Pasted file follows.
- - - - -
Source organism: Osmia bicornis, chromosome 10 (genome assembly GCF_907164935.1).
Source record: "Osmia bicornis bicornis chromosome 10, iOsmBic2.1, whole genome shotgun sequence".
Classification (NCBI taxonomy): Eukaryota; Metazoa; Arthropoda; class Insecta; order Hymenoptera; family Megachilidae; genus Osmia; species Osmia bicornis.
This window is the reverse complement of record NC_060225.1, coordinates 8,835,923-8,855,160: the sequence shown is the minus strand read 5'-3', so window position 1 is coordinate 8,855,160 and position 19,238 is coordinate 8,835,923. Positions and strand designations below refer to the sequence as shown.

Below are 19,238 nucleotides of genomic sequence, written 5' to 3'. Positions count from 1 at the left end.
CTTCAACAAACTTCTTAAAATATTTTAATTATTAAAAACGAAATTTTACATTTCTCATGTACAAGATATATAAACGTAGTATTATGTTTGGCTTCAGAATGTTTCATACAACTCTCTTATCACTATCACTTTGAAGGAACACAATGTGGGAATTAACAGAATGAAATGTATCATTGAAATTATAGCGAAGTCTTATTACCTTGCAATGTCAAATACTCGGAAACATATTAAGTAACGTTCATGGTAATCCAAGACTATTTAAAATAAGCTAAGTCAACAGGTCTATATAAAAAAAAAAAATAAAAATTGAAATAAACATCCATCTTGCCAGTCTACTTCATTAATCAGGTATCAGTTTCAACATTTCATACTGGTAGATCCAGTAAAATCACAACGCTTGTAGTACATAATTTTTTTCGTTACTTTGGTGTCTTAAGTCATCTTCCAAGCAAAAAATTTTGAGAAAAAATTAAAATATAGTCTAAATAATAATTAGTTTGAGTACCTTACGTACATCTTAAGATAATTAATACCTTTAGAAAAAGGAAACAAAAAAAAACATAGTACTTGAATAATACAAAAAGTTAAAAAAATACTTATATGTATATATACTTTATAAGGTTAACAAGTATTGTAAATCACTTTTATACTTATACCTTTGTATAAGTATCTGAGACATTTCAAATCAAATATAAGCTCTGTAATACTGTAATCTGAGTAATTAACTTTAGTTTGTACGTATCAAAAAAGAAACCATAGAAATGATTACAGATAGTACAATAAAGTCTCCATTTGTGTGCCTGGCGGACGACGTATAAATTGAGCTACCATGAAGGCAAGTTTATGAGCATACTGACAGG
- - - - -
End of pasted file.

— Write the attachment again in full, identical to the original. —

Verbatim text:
Source organism: Osmia bicornis, chromosome 10 (genome assembly GCF_907164935.1).
Source record: "Osmia bicornis bicornis chromosome 10, iOsmBic2.1, whole genome shotgun sequence".
Classification (NCBI taxonomy): Eukaryota; Metazoa; Arthropoda; class Insecta; order Hymenoptera; family Megachilidae; genus Osmia; species Osmia bicornis.
This window is the reverse complement of record NC_060225.1, coordinates 8,835,923-8,855,160: the sequence shown is the minus strand read 5'-3', so window position 1 is coordinate 8,855,160 and position 19,238 is coordinate 8,835,923. Positions and strand designations below refer to the sequence as shown.

Below are 19,238 nucleotides of genomic sequence, written 5' to 3'. Positions count from 1 at the left end.
CTTCAACAAACTTCTTAAAATATTTTAATTATTAAAAACGAAATTTTACATTTCTCATGTACAAGATATATAAACGTAGTATTATGTTTGGCTTCAGAATGTTTCATACAACTCTCTTATCACTATCACTTTGAAGGAACACAATGTGGGAATTAACAGAATGAAATGTATCATTGAAATTATAGCGAAGTCTTATTACCTTGCAATGTCAAATACTCGGAAACATATTAAGTAACGTTCATGGTAATCCAAGACTATTTAAAATAAGCTAAGTCAACAGGTCTATATAAAAAAAAAAAATAAAAATTGAAATAAACATCCATCTTGCCAGTCTACTTCATTAATCAGGTATCAGTTTCAACATTTCATACTGGTAGATCCAGTAAAATCACAACGCTTGTAGTACATAATTTTTTTCGTTACTTTGGTGTCTTAAGTCATCTTCCAAGCAAAAAATTTTGAGAAAAAATTAAAATATAGTCTAAATAATAATTAGTTTGAGTACCTTACGTACATCTTAAGATAATTAATACCTTTAGAAAAAGGAAACAAAAAAAAACATAGTACTTGAATAATACAAAAAGTTAAAAAAATACTTATATGTATATATACTTTATAAGGTTAACAAGTATTGTAAATCACTTTTATACTTATACCTTTGTATAAGTATCTGAGACATTTCAAATCAAATATAAGCTCTGTAATACTGTAATCTGAGTAATTAACTTTAGTTTGTACGTATCAAAAAAGAAACCATAGAAATGATTACAGATAGTACAATAAAGTCTCCATTTGTGTGCCTGGCGGACGACGTATAAATTGAGCTACCATGAAGGCAAGTTTATGAGCATACTGACAGG